Presumption of Negligence in San Jose Car Accidents
Last week, a Los Gatos woman was killed in a car accident on Interstate 280 when her vehicle hit a bridge rail and flipped. According to reports, the 47-year-old driver—the car’s sole occupant—was pronounced dead at the scene and no other injuries were reported.
The California Highway Patrol received several reports from witnesses who said they saw the woman’s black Hyundai travelling north on I-280 and driving very fast. They also reported that she was passing other vehicles by going into the center median. As she approached the overpass at Elena Road in Los Altos Hills, her car hit the concrete and steel bridge rail, flipped over, and landed on its roof in the highway divide, killing the driver and igniting a grass fire.
Negligence Per Se in California Car Accidents
Of course, any loss of life is tragic, especially when it can be prevented by safe driving. Fortunately, nobody else was injured as a result of the woman’s apparent recklessness. If another person had been hurt, however, he or she might have been able to recover damages based, in part, on the principle of negligence per se.
Under California law, negligence per se is not a separate cause of action, but a doctrine that can be used to create a presumption of negligence by the liable party. California courts have held that negligence can be presumed if a claimant can show that:
- The defendant broke a law (statute, ordinance, or regulation);
- The violation caused an injury or death;
- The injury or death resulted from the type of occurrence that the law was intended to prevent; and;
- The injured party was part of the class of people that the law was intended to protect.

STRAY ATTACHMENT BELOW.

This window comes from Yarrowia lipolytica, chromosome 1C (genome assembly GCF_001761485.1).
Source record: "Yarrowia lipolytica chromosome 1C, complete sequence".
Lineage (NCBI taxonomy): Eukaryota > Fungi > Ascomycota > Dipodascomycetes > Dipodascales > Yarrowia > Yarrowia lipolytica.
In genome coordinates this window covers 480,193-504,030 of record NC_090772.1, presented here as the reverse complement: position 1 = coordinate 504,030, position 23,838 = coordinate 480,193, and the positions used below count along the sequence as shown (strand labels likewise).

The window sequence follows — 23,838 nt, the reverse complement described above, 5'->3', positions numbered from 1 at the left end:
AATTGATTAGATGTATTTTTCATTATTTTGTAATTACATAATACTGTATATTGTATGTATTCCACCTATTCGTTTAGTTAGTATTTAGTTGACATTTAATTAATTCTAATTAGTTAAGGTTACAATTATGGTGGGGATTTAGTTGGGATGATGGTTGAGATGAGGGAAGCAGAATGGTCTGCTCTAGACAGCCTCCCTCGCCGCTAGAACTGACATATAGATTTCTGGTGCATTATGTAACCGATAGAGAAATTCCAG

For example, passing other cars on the median is against the law. The law was designed to protect other motorists from accidents caused by driving outside of a marked travel lane. Therefore, if the woman in the above example had injured anyone else as well, it is very likely that negligence per se would have created a presumption of negligence.
Rebutting a Presumption of Negligence
The presumption of negligence does not mean that the defendant will automatically be held liable for the injuries or damages that occurred. California law also provides an “ordinary prudence” standard for violating the law. This means that if the party who broke the law and caused an injury can show that a reasonable “person of ordinary prudence” would likely have acted similarly in the same situation, he or she can rebut the presumption of negligence.
For example, if a driver caused a car accident resulting in injury by running a red light, negligence per se may create a presumption of negligence. However, if the driver can prove that he was trying to stop at the red light but his brakes failed—which would have caused any ordinary person to run the red light as well, regardless of their intention to follow the law—the presumption may be rebutted.
Contact a San Jose Car Accident Lawyer
If you have been injured in an accident caused by another driver’s violation of the law, you need an attorney who will fight to get you the compensation you deserve. Contact an experienced San Jose car accident lawyer today at Janoff Law. We will review your case and help you explore your options for recovering damages. Call 408-286-2300 to schedule your free, no-obligation consultation.